Olly’s ISP seminar

Today, Olly held her individual study plan (ISP) seminar for her doctoral studies. The overall purpose of the studies is to enhance the prediction of health and socioeconomic outcomes in patients with common psychiatric disorders, such as depression and anxiety.

We know that 25-50% of patients with depression and anxiety disorders don’t respond to CBT. These patients may benefit from alternative or tailored treatment formats. We want to explore ways to help them, but in order to do that we need to predict who they are. Existing predictive models of treatment outcome are usually based on clinical data with a small set of predictors which results in low predictive power and limited clinical utility.

Olly’s PhD project will use a big sample from Psykiatri Sydväst’s Internet Psychiatry and predict treatment outcomes for multiple disorders. It will use clinical, genetic and register data to predict both treatment response and long-term socioeconomic disadvantage such as labour market marginalization.

The work consists of four studies.

  • Study 1: Clinical, socioeconomic and genetic predictors of treatment outcomes in internet-delivered cognitive behavioral therapy for depression and anxiety disorders
  • Study 2: Development of a machine learning model to predict response to ICBT treatment at the individual subject level
  • Study 3: Development of a machine learning model aimed at predicting labour market marginalization
  • Study 4: Validation of the model from study 2 in clinical practice

Olly’s main supervisor is Christian, and her co-supervisor is John.

We look forward to this!

Welcoming Olly Kravchenko

We are happy to announce that Olly Kravchenko just joined the Rück research lab as our new PhD student!

Photo: Micke Sandström

Olly has a background in project management, product testing, and user experience research in tech start-ups. She also has a MSc in German and English Language & Literature (Kyiv National Linguistic University) and a MSc in Public Health Sciences (Stockholm University). She recently finished an internship at the Department of Medical Epidemiology and Biostatistics at Karolinska Institutet, working on a genetically informed research project using data from the Swedish Twin Registry.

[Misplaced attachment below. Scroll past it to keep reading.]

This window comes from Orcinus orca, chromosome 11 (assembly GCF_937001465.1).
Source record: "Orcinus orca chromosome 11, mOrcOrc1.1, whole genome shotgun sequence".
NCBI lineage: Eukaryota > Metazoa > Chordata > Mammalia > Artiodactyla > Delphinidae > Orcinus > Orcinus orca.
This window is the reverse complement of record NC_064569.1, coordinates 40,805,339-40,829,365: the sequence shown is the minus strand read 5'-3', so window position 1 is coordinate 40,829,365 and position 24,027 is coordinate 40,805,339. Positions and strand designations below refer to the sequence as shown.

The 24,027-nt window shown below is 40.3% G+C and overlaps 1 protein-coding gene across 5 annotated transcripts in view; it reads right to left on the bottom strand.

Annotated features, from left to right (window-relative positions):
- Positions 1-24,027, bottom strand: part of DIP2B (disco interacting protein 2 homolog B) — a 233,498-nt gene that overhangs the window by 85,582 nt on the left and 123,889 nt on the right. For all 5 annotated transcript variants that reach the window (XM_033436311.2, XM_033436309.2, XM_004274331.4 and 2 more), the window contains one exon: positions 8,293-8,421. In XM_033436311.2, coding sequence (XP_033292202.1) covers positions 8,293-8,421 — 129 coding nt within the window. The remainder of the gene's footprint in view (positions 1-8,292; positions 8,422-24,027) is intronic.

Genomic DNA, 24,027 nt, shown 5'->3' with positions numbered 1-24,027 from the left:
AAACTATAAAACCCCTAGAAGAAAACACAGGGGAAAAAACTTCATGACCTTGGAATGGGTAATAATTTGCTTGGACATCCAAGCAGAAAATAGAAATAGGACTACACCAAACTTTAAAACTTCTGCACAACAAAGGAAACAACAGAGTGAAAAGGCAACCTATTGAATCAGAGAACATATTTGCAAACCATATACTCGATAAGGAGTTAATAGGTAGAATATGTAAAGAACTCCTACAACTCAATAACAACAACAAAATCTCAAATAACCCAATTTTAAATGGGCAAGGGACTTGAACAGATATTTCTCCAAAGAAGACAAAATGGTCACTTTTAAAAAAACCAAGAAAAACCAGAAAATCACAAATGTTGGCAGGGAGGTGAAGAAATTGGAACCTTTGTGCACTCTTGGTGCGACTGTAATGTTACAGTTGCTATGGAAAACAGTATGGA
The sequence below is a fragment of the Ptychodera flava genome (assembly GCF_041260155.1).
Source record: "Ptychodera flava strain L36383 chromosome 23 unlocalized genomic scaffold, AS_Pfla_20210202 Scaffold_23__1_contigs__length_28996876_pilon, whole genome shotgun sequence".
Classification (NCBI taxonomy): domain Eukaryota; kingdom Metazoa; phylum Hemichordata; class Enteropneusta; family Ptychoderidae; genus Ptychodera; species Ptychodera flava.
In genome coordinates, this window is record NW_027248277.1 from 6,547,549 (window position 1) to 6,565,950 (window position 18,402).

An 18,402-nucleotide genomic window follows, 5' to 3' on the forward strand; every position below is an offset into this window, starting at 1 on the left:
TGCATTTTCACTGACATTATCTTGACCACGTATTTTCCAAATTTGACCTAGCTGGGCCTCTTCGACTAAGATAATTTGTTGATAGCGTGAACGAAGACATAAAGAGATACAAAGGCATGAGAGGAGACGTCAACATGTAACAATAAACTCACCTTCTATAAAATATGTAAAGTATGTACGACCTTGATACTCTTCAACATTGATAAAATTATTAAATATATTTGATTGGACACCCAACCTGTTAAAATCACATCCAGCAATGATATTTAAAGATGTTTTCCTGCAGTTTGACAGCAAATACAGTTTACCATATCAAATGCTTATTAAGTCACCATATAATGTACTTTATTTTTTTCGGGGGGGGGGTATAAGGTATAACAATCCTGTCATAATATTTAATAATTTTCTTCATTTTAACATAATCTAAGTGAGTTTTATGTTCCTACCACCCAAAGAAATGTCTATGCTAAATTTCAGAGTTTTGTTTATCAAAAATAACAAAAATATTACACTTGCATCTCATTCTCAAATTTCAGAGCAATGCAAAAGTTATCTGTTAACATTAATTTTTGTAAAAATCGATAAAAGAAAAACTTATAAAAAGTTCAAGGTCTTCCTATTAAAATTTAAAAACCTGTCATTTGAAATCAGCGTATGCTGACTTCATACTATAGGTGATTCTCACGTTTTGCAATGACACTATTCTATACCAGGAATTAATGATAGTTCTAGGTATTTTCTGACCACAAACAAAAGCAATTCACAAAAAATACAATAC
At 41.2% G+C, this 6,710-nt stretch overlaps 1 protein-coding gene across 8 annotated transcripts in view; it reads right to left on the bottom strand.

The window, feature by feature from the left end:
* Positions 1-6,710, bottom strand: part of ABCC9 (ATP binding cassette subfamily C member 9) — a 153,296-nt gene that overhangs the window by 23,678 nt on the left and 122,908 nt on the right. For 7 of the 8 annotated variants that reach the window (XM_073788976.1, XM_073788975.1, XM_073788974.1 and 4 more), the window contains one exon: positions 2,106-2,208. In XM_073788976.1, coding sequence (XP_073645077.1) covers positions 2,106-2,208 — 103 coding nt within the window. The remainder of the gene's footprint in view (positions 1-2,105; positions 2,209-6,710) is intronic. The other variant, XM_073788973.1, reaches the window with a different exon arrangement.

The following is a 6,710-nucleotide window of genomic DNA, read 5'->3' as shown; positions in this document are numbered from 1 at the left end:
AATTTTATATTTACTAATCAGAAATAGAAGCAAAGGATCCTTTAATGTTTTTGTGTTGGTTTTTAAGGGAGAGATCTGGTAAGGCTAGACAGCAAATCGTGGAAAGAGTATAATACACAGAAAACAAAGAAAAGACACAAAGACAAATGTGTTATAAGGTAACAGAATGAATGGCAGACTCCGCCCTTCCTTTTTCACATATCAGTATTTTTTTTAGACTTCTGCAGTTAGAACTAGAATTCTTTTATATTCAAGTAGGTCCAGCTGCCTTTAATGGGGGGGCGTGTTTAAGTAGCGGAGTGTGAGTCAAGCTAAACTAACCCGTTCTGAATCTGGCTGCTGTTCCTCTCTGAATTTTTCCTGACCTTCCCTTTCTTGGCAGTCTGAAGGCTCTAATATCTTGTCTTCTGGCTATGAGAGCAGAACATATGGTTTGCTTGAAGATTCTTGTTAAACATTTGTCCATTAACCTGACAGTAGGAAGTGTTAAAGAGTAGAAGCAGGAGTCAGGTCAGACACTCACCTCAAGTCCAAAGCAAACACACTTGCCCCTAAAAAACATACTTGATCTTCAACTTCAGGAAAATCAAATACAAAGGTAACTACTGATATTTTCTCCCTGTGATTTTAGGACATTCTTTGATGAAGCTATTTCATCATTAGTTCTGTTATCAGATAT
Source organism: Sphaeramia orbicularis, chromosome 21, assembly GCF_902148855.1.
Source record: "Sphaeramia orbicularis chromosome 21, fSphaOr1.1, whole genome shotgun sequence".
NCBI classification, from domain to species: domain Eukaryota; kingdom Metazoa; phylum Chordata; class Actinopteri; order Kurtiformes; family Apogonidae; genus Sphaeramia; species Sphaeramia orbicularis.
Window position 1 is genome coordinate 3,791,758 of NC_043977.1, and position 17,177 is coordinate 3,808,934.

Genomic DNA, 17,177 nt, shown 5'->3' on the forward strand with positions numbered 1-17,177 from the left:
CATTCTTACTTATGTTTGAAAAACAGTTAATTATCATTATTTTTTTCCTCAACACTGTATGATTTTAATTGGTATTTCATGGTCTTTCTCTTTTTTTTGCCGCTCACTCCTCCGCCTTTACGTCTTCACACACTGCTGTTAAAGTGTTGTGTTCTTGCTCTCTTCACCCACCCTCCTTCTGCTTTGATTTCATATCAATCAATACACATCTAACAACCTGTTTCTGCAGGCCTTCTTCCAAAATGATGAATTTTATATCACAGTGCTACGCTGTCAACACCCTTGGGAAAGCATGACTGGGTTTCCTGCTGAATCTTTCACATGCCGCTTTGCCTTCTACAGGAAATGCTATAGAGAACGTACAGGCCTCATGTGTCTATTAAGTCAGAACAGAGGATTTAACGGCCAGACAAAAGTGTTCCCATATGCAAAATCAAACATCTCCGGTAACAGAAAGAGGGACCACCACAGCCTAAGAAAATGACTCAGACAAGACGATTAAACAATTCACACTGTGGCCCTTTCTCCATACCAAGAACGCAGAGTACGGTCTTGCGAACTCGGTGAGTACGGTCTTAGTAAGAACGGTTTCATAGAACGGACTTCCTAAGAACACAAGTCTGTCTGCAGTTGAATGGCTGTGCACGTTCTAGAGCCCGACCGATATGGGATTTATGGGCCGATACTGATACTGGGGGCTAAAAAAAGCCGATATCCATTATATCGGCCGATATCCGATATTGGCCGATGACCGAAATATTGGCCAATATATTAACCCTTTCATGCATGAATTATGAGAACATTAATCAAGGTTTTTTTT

Here at the Rück Research Lab, Olly will mainly be working with the PRiSMED project, with John Wallert as main supervisor and Christian Rück as co-supervisor.

About the project
PRiSMED: Predicting health and socioeconomic outcomes in patients with common psychiatric disorders

Depression, social anxiety disorder, panic disorder, and obsessive-compulsive disorder are common mental disorders with a combined point prevalence of 15%. Almost 50% of diagnoses leading to sick-leave in Sweden are psychiatric and their share is increasing. Cognitive behavior therapy (CBT) is first-line treatment for these conditions. Yet, 30-60% of patients will not respond to CBT. Several predictors of CBT outcome have been proposed. Results are mixed and lack predictive acuity to guide clinical decisions. Prediction studies using larger samples and multimodal data (clinical, register, genetic) are urgently needed. Coupled with advanced modelling, we could augment precision psychiatry allowing for tailored intervention and cost-effective resource use.

The project main purpose is improved outcome prediction for common mental disorders in routine clinical care. We will build prediction models for both clinical CBT outcomes (e.g., remission) and long-term outcomes (e.g., poverty) using multimodal data on 5,000 genotyped and register-linked patients treated with CBT – the hitherto largest data collection of its kind.

The project has three aims. Aim 1 uses traditional statistical methods to identify group-level predictors for these outcomes. Aim 2 applies Machine Learning (ML) to identify which individual will experience these outcomes. Aim 3 will plan and initiate a trial comparing a developed ML algorithm versus clinicians at predicting remission in prospective CBT patients.